Public space flows around the ‘vessels’ containing the courtrooms which sit on a plinth of two levels of offices. All of the architectural elements are contained within a great steel frame with a 76 metre long glazed wall, exposing the courts to view from the landscaped courtyard. The entire composition is topped by an undulating, copper-clad roof that forms a loggia over the stairway between the external courtyard and the administration wing.
In contrast to the open, glazed Salle des Pas Perdus and the light-weight steel-framed roof, the courts themselves are contained spaces, lit naturally from the top. Tapered in section and rounded in plan, the forms of the courtrooms echo the mass of the adjoining medieval towers as well as recalling Kentish oast-houses and traditional boat-building. Supported on pilotis, they stand behind a near invisible glass curtain wall, their conical profile penetrating the roof above to facilitate natural ventilation.
The form of the building reflects the environmental research that informed the whole design process.
The design team were committed to embracing a passive energy strategy, without conventional air-conditioning, which would none-the-less provide comfortable working spaces and low running costs. The orientation of the building on the site shields the vulnerable glazed spaces from the hot summer sun, while maximising natural day light. At the same time, the placement of the office wing along the Cours d Albert filters noise and pollution from the busy road.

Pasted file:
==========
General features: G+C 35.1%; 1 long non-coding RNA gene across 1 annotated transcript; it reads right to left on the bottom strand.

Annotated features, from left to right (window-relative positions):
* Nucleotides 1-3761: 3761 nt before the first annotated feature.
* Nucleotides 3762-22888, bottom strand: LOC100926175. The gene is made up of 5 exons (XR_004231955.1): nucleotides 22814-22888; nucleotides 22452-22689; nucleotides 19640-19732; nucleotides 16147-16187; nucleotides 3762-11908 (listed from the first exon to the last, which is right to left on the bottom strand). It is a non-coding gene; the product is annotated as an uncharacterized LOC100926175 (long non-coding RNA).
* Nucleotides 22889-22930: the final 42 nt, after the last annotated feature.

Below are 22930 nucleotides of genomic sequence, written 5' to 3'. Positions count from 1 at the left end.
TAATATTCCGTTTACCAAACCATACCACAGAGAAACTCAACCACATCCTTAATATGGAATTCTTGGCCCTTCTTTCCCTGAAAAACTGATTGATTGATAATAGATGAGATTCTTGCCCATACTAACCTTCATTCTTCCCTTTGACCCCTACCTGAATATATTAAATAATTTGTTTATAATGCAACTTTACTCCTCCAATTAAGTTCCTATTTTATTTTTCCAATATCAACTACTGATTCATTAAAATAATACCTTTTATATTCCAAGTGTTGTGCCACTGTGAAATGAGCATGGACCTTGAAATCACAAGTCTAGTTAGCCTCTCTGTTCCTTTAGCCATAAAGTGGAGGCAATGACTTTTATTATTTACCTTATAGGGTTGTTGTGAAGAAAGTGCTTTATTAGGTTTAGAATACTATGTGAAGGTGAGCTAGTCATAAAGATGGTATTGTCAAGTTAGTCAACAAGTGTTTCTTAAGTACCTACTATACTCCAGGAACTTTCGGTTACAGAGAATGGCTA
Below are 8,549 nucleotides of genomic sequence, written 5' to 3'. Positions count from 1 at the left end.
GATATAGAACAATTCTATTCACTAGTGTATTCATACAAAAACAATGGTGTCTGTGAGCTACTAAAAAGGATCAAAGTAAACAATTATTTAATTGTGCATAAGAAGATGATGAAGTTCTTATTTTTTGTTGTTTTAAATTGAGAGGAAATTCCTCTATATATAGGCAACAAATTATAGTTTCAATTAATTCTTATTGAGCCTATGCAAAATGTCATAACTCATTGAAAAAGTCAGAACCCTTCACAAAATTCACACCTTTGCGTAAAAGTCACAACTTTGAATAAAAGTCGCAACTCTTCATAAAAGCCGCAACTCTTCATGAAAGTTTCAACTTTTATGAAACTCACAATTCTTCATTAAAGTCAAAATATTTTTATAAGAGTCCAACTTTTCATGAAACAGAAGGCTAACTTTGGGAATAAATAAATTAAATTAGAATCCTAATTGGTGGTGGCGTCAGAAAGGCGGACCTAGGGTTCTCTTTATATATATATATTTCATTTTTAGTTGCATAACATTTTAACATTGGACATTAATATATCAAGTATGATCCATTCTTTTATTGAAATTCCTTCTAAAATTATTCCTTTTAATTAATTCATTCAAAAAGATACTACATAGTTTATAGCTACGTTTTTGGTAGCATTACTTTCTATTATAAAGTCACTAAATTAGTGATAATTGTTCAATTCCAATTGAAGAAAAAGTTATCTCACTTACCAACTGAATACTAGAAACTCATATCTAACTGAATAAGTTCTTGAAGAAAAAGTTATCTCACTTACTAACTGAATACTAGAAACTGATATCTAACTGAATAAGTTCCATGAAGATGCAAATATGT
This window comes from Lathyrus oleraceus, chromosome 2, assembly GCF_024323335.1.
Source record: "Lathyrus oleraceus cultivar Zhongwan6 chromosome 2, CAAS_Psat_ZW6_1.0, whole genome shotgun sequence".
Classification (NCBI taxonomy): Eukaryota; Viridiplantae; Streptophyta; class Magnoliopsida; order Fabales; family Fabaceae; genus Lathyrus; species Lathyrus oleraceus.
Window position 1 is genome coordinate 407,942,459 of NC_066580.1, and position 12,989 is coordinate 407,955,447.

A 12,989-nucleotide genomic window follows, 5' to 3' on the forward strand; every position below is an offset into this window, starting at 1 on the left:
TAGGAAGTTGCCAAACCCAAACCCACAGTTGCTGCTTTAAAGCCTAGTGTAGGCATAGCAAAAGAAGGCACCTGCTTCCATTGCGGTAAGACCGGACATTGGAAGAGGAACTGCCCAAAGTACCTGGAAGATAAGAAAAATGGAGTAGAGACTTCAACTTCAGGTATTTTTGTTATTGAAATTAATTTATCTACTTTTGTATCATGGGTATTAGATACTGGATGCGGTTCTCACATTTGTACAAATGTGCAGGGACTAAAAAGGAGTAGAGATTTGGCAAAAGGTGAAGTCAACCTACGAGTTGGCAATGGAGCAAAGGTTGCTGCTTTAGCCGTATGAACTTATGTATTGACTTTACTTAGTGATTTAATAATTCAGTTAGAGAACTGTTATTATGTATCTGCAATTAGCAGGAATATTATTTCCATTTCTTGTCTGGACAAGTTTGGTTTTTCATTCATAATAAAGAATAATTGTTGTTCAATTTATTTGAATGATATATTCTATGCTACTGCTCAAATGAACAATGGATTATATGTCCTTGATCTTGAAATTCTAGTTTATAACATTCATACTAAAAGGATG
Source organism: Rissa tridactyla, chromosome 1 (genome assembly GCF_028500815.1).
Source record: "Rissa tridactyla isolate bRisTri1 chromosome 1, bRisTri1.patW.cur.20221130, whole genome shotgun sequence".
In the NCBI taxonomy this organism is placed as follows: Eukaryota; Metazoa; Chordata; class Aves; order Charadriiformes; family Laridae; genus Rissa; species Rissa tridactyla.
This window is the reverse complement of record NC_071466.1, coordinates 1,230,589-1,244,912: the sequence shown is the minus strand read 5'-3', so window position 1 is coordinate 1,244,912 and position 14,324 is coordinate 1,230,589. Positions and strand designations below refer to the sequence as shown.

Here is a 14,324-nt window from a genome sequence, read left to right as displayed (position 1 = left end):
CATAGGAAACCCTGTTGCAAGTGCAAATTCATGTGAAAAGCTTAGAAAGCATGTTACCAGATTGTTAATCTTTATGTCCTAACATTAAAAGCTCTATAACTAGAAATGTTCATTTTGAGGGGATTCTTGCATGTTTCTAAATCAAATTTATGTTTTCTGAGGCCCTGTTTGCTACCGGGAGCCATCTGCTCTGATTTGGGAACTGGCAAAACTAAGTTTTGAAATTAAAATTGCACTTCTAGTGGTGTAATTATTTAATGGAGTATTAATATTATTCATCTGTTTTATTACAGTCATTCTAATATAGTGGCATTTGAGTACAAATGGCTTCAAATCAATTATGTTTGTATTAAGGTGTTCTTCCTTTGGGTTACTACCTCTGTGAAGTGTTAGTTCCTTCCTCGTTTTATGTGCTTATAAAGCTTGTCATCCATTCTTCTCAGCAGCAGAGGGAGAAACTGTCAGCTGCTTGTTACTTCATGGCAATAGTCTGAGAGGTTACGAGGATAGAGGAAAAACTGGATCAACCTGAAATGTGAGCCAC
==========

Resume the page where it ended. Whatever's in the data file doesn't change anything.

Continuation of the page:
The atrium acts as a buffer to the noise and poor air quality of the surrounding urban environment. This stable reservoir of clean air is supplied via a specially designed waterfall that cools and humidifies the air. The pool acts as a heat-sink and air passes through a heat-exchanger, extracting air from the offices. The cycle is completed as supply air from
the atrium is drawn into the offices through hollow ribs in the concrete slab, making maximum use of the thermal mass of the concrete to provide cooling and heating, depending on the season.
On the facades, opening windows and manually operated aluminium louvres provide shade and limit the ingress of unwanted solar gain to the office spaces.
The courts themselves are ventilated by the stack effect of warm air rising and exiting at roof level, a process that is assisted by the conical forms, with fresh air introduced mechanically at very low velocity at floor level. In addition, the textured timber surfaces of the concave-walled interiors provide speech-perfect acoustical conditions.
The construction of the law courts utilised twentieth century building and materials technology as well as the knowledge and skills of artisan builders. In order to shape the laminated beam structure, the geometry of the courts was reduced to a simple mathematical equation.
CAD (Computer Aided Design) drawings of the structural elements were sized digitally on a computer-controlled cutting machine to produce the complex curves and acoustic perforations of the internal maple-veneered panels.
In contrast, the exterior of the courts, clad in western red cedar strips, were positioned and fixed on site by artisan carpenters to produce the elegant and arresting finished structures.